Early humans wore jewelry and likely practiced cannibalism, suggest remains of the earliest known Homo sapiens from southeastern Europe.
The remains, described in PLoS One, date to 32,000 years ago and represent the oldest direct evidence for anatomically modern humans in a well-documented context. The human remains are also the oldest known for our species in Europe to show post-mortem cut marks.
"Our observations indicate a post-mortem treatment of human corpses including the selection of the skull," co-author Stephane Pean, a paleozoologist and archaeologist at the National Museum of Natural History in Paris, told Discovery News. "We demonstrate that this treatment was not for nutritional purposes, according to comparison with game butchery treatment, so it is not a dietary cannibalism."
Instead, Pean said that he and his colleagues believe that the "observed treatment of the human body, together with the presence of body ornaments, indicates rather a mortuary ritual: either a ritual cannibalism or a specific mortuary practice for secondary disposal."
The scientists made those assessments after studying human remains and artifacts discovered at a shelter-cave site called Buran-Kaya III in the Ukraine.
Although this is a more complete archaeological setting, the actual first known Homo sapiens from Europe dates to 34,000 years ago from Pestera cu Oase in Romania. Yet another single modern human from Kostenki 1 in Russia dates to 33,000 years ago.
The age of all of these discoveries intriguingly suggests that these first members of our species in Europe may have coexisted with Neanderthals.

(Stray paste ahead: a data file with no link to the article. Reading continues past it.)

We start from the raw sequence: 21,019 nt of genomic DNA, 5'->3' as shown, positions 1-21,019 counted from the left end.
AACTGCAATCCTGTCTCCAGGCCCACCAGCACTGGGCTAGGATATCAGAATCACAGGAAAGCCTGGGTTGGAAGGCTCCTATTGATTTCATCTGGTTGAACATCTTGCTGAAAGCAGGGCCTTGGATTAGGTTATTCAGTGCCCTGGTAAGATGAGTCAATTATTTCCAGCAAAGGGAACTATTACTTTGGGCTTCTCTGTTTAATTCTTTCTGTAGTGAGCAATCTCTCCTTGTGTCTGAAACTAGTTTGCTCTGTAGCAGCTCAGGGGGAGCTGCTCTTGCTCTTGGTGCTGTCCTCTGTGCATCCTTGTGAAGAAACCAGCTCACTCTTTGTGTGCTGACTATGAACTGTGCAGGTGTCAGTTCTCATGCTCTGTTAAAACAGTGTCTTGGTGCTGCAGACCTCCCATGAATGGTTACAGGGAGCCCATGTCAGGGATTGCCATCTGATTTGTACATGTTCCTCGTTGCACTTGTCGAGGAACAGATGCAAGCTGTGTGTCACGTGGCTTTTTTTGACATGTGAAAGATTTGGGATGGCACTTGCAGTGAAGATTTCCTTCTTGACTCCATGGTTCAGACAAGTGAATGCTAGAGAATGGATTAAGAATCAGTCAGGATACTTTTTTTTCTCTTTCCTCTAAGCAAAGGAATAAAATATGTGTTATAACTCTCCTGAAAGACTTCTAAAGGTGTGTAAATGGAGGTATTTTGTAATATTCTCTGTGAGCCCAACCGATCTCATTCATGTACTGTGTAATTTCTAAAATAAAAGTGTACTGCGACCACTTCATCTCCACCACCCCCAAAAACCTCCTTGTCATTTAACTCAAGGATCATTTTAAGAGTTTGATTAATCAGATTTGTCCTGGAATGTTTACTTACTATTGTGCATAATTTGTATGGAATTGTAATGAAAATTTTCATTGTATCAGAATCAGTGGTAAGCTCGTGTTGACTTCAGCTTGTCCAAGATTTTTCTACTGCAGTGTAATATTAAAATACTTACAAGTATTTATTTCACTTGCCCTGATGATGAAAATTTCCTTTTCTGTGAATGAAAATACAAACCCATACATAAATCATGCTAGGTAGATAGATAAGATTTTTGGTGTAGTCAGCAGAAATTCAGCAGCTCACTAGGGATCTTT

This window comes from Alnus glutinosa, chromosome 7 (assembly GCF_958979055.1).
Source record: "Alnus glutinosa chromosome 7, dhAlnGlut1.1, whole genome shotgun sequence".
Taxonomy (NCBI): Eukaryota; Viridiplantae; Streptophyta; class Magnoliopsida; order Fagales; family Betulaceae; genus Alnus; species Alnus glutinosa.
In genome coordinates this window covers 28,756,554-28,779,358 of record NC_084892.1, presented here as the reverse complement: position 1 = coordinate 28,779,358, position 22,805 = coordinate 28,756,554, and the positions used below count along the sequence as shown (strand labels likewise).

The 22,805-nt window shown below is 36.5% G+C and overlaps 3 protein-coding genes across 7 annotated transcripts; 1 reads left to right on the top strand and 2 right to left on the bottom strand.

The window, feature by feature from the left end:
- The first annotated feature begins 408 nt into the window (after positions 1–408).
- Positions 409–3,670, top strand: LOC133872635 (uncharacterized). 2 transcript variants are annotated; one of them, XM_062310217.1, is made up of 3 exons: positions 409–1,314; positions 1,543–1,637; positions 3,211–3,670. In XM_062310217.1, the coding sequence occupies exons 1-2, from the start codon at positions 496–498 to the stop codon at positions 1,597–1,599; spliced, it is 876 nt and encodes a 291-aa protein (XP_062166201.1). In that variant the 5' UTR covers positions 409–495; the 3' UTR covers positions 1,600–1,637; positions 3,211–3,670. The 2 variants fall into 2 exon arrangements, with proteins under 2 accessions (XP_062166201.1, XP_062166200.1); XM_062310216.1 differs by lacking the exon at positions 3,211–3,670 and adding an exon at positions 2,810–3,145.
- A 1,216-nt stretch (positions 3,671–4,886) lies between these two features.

"Through our work in progress, some of the expected results could help to better understand the transition period of late Neanderthal and early Homo sapiens settlements in Europe," Pean said.
While the possible Neanderthal connection remains a mystery, it is more evident that these early anatomically modern humans wore mammoth bling.
Artifacts excavated at the site include five mammoth beads, one engraved plate made out of mammoth ivory and 35 perforated shells. Since no mammoth remains or craft debris were found, it's likely that the objects were made off-site.
The remains of pointed bone tools and stone projectiles indicate these early Europeans were active hunters with busy associated tool and weapon-making industries.
The discoveries support that the hunter-gatherers "repeatedly settled the rock shelter of Buran-Kaya III as a temporary hunting camp, and they mostly hunted saiga antelopes," Pean said.
Marcel Otte, a professor of prehistory at the University of Liege, has also excavated at Buran-Kaya III. He told Discovery News that he and his team found evidence for a 30,000-year-old culture at the same site, indicating the region was continuously inhabited for thousands of years after the first modern humans arrived.
Marylene Patou-Mathis, director of the Archaeozoology Unit at the National Museum of Natural History in Paris, told Discovery News that Pean and colleagues' "paper is very important and I agree with the results, which are absolutely new. I am particularly interested in the traces of cannibalism, which are well demonstrated."
She is also interested in the possible Neanderthal connections.
Patou-Mathis explained, "The area of Crimea, with the site of Buran Kaya and another site, Siuren, is very important to question the coexistence of two humankinds, Neanderthal and Homo sapiens, and two cultures on the same territory."
Pean and his team are currently involved in another dig at the same site, "so we are expecting new discoveries," he said.